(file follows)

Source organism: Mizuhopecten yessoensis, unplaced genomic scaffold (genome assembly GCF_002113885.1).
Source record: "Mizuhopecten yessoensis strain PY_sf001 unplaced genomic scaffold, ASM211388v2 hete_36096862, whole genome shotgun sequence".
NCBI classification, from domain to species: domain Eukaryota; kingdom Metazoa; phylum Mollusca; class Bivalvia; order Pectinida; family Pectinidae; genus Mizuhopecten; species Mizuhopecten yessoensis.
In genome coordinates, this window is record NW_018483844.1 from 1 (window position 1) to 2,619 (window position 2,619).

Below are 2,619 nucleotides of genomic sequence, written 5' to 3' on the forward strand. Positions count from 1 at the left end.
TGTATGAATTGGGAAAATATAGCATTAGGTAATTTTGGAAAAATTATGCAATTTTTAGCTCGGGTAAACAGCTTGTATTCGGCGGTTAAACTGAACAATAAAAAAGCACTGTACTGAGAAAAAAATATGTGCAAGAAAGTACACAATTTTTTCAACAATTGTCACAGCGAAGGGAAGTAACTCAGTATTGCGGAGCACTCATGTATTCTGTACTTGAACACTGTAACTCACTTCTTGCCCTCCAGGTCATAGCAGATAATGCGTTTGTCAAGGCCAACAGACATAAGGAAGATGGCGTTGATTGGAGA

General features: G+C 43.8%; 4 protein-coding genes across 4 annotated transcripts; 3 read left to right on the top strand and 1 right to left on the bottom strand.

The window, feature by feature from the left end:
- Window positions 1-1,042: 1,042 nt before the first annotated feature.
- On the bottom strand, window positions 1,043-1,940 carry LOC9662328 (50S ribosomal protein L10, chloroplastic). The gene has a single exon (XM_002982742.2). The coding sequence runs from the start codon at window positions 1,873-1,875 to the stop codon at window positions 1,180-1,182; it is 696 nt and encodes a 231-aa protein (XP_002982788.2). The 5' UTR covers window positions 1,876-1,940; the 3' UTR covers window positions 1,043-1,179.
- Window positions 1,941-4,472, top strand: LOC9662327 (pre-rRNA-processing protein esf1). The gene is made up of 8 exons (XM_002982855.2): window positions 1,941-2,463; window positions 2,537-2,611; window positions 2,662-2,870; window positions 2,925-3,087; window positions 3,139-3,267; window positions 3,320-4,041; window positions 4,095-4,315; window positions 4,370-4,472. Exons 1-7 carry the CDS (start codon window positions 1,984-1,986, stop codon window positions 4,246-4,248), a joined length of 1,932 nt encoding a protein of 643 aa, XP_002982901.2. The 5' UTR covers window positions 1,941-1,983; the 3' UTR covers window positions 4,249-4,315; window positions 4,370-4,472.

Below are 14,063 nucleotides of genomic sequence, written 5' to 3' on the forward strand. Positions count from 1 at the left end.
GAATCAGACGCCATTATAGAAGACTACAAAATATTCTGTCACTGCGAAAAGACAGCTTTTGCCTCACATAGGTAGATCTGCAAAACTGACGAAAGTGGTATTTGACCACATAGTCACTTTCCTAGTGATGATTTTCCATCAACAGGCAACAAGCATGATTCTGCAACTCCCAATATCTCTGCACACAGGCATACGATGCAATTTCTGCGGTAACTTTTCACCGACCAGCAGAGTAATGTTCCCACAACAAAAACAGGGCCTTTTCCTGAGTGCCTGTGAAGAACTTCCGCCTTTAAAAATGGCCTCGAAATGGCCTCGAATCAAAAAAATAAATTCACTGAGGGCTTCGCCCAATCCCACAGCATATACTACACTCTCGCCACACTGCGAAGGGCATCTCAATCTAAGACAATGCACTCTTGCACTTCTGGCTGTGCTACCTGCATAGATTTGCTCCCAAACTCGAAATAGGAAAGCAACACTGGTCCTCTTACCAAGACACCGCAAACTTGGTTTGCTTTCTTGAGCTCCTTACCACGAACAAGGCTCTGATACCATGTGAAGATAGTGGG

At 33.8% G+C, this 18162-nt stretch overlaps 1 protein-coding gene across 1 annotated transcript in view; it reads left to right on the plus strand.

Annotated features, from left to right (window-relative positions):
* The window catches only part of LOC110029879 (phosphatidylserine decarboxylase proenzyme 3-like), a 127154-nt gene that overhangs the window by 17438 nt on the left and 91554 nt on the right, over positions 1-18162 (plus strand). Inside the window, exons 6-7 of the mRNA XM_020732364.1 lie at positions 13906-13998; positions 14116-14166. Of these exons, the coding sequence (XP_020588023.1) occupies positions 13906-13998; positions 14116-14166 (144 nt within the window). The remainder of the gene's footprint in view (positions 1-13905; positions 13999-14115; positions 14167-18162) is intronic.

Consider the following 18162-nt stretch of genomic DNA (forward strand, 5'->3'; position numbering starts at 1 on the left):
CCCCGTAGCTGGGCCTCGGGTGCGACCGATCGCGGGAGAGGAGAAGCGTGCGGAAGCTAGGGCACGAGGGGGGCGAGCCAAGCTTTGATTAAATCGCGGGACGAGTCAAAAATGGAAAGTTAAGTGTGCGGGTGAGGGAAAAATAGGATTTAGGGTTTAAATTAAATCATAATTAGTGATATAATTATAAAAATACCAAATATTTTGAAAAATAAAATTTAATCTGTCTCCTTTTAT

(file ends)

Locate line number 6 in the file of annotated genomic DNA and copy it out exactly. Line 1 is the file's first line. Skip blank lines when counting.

TGTATGAATTGGGAAAATATAGCATTAGGTAATTTTGGAAAAATTATGCAATTTTTAGCTCGGGTAAACAGCTTGTATTCGGCGGTTAAACTGAACAATAAAAAAGCACTGTACTGAGAAAAAAATATGTGCAAGAAAGTACACAATTTTTTCAACAATTGTCACAGCGAAGGGAAGTAACTCAGTATTGCGGAGCACTCATGTATTCTGTACTTGAACACTGTAACTCACTTCTTGCCCTCCAGGTCATAGCAGATAATGCGTTTGTCAAGGCCAACAGACATAAGGAAGATGGCGTTGATTGGAGA